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CO2 values for corona sometimes exceed safety levels on buses or trams, VRT research shows

VRT research shows that CO2 levels on public transport are sometimes being exceeded: "We need more trains, trams and buses to spread passengers better", says TreinTramBus, the organisation representing the interests of public transport users. In times of corona, it should be avoided that many people gather together, as this may trigger high levels of aerosols which may transmit corona virus (even when people are wearing face masks or keeping a distance). 

How the research was conducted

VRT NWS took a total of 46 measurements on the train (11), tram (23) and bus (12) in late November and early December. This happened in the Brussels, Antwerp, Hasselt and Diest region during rush hour moments. 

Teleworking from home had already been imposed for at least 4 days a week but primary schools and secondary schools were still open.  

ppm levels?

CO2 values give a clear indication about the lack of fresh air (or the abundance). In open air, ppm values (parts per million) are around 450. Experts have set the safety standard indoors at 900 ppm

Higher levels boost the chance of virus transmission as ventilation is below par in combination with too many people being together. The higher ppm values, the more aerosols in the air and the higher the chance for transmission via minute drops in the air.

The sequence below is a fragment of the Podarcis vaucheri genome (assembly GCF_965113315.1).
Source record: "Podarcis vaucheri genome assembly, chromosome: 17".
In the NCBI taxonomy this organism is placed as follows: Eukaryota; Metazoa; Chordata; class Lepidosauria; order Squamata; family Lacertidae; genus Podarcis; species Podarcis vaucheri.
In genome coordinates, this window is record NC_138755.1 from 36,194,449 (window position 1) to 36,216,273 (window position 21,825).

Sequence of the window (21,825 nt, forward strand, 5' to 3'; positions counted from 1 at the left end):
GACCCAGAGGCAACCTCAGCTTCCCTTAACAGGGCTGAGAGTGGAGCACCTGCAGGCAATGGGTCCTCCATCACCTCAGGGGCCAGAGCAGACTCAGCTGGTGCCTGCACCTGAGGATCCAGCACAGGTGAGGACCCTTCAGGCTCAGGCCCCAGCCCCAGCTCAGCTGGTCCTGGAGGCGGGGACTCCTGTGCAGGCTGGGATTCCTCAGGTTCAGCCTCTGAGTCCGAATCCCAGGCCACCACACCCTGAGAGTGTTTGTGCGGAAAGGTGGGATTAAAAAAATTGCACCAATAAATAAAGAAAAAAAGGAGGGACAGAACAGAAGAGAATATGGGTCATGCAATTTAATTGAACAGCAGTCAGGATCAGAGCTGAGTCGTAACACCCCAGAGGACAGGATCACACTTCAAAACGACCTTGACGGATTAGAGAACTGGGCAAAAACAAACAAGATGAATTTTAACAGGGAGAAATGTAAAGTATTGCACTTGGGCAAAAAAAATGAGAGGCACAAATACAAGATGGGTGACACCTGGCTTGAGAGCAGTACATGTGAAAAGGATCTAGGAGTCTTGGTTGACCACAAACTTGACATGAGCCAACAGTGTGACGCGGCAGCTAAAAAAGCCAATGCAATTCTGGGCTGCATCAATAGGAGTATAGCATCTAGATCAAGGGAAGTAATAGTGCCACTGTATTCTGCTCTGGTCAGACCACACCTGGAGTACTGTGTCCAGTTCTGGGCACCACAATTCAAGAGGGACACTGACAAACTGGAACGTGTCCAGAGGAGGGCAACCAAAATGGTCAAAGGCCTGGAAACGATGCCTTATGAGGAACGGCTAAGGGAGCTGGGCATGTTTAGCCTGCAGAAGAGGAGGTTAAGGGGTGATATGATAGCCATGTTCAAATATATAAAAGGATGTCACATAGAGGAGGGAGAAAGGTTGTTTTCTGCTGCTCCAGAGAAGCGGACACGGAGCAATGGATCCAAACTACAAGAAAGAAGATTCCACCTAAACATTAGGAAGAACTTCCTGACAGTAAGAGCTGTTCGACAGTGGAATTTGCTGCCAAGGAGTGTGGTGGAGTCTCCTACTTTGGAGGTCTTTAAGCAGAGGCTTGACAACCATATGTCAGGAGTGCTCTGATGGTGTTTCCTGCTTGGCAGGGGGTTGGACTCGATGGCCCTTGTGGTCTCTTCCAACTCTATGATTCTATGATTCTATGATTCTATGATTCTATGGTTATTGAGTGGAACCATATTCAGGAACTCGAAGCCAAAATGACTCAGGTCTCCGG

The results: up to 1,691 ppm

The train rides were generally okay. Only two rides (of 11) showed slightly higher values around 1,000 ppm. The tram rides in Brussels and Antwerp had poorer results: half of the rides showed levels exceeding 900, mostly in Brussels with values around 1,200. 

However, a record ppm value was measured in an Antwerp tram that was packed with passengers and where no windows were opened. The steamy windows were not a coincidence as a value of 1,691 was measures. 

Bus rides after school also had poor results in general. "Although the rooftop windows were opened and passengers were wearing mouth masks, we often did not feel safe", the researchers said.  

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Conclusion?

Bus or tram rides during rush hour often show elevated ppm levels, especially when school children are packed together. If there is one person on the bus, tram or train who has contracted corona virus, it is easy (easier) for others to be infected. 

Reactions: "Focus on ventilation!"

Experts suggested that the Flemish public transport company De Lijn would halve the number of passengers in each vehicle or carriage by boosting services. But De Lijn spokeswoman Karen Van der Sypen said that this is not necessary: "It's all about ventilation, ventilation, ventilation. It's crucial that windows remain open, even during winter." Services can only be boosted on certain lines during rush hour. 

It is also possible to wait for a next bus or tram when you see the vehicle is packed with passengers, De Lijn adds. The organisation of commuters TreinTramBus does not agree, and says it is up to De Lijn and its Brussels counterpart MIVB to provide more services. 

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